Patent Citations
Cited PatentFiling datePublication dateApplicantTitle
US3224926Jun 22, 1962Dec 21, 1965Kimberly Clark CoMethod of forming cross-linked cellulosic fibers and product thereof
US3241533Sep 12, 1962Mar 22, 1966Gen Motors CorpGovernor system
US3440135Dec 13, 1965Apr 22, 1969Kimberly Clark CoProcess for crosslinking cellulosic fibers during gas suspension of fibers
US3658613Jun 17, 1970Apr 25, 1972Personal Products CoAbsorbent products from wet cross-linked wood pulpboard and methods of making the same
US3756913Jun 18, 1971Sep 4, 1973Scott Paper CoModified cellulosic fibers and products containing said fibers
US3819470Jun 18, 1971Jun 25, 1974Scott Paper CoModified cellulosic fibers and method for preparation thereof
US3853592 *Apr 4, 1973Dec 10, 1974Eastman Kodak CoHighly stable resin coated paper products and method for making same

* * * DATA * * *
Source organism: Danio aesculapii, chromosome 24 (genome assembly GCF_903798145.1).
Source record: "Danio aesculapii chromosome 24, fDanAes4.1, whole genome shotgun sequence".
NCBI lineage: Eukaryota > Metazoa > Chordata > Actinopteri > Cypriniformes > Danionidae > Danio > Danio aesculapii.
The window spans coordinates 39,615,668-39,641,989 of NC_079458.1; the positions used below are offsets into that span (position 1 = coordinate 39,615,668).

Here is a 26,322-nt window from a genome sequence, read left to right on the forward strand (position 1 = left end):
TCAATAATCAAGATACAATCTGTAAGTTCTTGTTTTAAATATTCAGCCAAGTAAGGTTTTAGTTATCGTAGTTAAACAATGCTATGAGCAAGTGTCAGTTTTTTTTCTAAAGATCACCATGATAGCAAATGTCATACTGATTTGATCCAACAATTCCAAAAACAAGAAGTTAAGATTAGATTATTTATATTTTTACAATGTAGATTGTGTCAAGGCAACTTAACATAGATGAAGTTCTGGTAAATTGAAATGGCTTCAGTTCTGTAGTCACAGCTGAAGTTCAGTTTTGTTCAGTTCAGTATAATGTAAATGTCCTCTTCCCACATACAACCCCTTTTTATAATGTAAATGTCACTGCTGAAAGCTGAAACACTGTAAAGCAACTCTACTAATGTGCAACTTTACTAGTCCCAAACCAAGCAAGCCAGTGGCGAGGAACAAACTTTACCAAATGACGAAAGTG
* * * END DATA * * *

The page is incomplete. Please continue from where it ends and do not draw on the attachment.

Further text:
US3883557 *Jun 26, 1974May 13, 1975Ncr CoTrimethylfluoran compounds
US3932209Aug 9, 1971Jan 13, 1976Personal Products CompanyLow hemicellulose, dry crosslinked cellulosic absorbent materials
US3987968Dec 22, 1975Oct 26, 1976The Buckeye Cellulose CorporationFlow-through moist pulp fiberizing device
US4035147Apr 2, 1974Jul 12, 1977Centre Technique De L'industrie Des Papiers, Cartons Et CellulosesCellulosic materials capable of absorbing water of aqueous solutions, and their production
US4420368 *Jul 24, 1981Dec 13, 1983Scott Paper CompanyLatex binders for fibrous webs
US4689118Jul 22, 1985Aug 25, 1987Personal Products CompanyCross-linked pore containing microfibrillated cellulose prepared by freezing and solvent exchange